JMC determined that this system was ripe for testing, as it had a backlog of 50,000 "zero fill" incidents, with 1,500 more added each month. This results in the storage of ammunition that is paid for and usable, but which cannot be issued until the errors are corrected. Currently, each error takes 15 minutes to find and correct, workload that requires 2.3 dedicated full time workers. This POC kicked off on June 10, 2019. Using a test data environment, the initial results proved that the RPA system works as expected (see example process map).
According to Marc Dalmasso, Chief of Systems and Sustainment, "Application of this RPA algorithm to the 'no fill' issue will plug the leak by dealing with the 1,500 monthly errors as they arise. Then we can apply the algorithm to the backlog of 50,000 errors in a series of batches, thus eliminating years of work, freeing up members of the workforce for other critical tasks while improving management of the ammunition stockpile."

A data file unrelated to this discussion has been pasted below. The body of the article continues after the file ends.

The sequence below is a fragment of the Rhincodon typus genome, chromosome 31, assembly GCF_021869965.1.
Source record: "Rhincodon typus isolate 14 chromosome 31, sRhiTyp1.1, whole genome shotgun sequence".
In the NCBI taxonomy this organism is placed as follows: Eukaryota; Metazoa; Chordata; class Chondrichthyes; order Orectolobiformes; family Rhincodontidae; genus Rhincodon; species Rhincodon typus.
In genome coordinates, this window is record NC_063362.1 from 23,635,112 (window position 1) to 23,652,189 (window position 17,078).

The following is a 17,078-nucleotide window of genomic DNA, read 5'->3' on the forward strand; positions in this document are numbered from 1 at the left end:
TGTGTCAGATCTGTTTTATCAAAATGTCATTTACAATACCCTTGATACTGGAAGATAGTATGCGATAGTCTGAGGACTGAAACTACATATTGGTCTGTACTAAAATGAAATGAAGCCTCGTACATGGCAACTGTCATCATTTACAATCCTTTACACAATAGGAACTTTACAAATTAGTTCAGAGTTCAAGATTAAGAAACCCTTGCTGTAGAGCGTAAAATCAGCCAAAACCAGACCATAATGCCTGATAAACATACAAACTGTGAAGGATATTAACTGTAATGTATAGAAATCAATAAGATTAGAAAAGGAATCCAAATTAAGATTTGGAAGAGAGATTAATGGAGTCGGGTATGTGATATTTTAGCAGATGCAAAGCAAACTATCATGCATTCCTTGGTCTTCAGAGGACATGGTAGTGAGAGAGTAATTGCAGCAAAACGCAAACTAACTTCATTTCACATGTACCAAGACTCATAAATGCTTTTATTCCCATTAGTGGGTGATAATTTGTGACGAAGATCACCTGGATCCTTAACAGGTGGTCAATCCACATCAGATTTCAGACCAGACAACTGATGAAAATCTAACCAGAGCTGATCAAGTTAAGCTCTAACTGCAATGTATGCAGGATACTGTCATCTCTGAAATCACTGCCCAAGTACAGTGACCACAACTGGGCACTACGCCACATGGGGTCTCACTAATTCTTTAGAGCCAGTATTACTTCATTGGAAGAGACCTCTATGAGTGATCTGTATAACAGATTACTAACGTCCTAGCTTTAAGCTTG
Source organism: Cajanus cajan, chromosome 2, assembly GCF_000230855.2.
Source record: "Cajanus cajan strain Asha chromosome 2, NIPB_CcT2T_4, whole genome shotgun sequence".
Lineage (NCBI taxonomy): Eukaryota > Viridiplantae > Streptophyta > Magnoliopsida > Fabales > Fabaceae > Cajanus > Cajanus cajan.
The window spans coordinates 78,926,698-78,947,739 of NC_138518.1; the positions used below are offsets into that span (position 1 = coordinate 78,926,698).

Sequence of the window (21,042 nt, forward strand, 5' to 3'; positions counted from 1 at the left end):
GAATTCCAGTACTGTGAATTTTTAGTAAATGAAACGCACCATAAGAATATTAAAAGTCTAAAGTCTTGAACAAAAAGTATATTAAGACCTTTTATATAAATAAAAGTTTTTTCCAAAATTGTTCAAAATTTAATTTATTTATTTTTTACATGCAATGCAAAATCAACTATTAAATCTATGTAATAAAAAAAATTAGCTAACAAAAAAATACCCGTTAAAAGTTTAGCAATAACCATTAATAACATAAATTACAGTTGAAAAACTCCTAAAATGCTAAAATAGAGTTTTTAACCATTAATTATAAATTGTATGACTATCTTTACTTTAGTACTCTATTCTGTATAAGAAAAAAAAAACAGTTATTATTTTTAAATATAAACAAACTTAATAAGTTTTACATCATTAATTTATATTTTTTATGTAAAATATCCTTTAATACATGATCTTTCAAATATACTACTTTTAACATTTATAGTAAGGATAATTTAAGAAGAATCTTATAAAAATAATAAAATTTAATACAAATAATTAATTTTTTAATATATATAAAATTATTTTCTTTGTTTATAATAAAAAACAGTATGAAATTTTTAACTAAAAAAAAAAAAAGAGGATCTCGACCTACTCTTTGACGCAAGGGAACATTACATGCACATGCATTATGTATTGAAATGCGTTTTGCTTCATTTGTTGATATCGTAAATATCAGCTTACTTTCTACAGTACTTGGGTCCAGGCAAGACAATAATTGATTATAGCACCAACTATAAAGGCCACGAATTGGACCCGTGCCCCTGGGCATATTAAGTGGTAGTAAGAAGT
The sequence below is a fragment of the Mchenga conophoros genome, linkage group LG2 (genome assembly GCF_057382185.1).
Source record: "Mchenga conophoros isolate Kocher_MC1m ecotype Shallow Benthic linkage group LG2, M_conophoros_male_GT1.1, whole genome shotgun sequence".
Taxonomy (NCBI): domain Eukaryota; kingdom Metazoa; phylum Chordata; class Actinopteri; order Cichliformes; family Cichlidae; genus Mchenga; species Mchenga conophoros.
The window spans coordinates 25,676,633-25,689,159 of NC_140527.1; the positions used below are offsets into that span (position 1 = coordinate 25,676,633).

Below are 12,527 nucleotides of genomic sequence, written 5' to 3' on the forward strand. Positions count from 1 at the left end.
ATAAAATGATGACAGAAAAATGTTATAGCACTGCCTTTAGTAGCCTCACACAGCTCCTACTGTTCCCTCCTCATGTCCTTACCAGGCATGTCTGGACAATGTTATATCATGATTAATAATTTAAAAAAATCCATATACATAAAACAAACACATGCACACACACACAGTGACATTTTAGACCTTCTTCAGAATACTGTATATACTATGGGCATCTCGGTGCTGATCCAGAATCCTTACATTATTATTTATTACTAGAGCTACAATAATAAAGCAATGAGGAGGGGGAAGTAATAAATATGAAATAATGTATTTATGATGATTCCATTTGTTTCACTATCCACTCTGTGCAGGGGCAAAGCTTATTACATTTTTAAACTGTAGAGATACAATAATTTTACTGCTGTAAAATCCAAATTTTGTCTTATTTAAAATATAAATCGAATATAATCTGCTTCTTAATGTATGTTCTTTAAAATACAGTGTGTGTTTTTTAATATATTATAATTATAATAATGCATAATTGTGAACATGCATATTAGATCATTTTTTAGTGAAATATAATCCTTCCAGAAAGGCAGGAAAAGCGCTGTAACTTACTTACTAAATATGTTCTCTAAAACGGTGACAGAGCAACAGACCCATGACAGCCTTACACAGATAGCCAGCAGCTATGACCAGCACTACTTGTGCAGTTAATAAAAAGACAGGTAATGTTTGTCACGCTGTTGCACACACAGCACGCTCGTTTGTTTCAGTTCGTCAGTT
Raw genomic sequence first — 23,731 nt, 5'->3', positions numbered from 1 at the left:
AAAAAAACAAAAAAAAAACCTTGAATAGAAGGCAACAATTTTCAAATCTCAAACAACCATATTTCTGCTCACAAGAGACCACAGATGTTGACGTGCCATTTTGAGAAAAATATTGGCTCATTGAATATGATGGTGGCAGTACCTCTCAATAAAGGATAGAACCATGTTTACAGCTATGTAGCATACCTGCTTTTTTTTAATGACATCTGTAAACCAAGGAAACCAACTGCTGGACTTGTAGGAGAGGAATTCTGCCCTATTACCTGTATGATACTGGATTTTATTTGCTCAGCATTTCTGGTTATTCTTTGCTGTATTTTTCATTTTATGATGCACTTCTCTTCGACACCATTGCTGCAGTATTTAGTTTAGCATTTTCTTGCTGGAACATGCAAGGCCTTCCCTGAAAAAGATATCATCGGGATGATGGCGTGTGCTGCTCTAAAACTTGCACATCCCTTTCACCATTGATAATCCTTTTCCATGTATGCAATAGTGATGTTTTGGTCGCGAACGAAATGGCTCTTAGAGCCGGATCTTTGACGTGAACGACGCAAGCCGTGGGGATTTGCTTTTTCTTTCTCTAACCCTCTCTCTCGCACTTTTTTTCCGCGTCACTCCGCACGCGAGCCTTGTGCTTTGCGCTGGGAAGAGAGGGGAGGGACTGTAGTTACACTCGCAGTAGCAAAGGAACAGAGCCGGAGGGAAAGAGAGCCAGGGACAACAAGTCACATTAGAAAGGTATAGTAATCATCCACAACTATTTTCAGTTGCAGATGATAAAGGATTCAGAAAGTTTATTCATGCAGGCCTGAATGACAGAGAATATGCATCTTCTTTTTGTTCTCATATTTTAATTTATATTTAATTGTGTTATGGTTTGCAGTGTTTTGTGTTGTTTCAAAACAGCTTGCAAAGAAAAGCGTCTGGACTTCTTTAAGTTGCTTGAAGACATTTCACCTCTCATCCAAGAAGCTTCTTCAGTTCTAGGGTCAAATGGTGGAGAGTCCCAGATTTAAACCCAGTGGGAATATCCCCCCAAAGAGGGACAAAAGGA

The next step is for JMC to acquire permission to put the new technology in production. This is a challenge, because getting approval to access data in this way can be difficult. Effective implementation requires an RPA algorithm to run autonomously, which is only possible after the acquisition of a non-person entity (NPE) certificate. System owners who prefer to limit access to their data silos can be reluctant to approve such NPEs. To be successful, JMC will need to get buy-in from senior leaders and work closely with higher commands and 7th SIG CMD to get NPE approval. This is necessary for RPA systems to mine data without needing an attendant to log into multiple interfaces. Until NPE access is authorized, JMC will use "attended" robot software.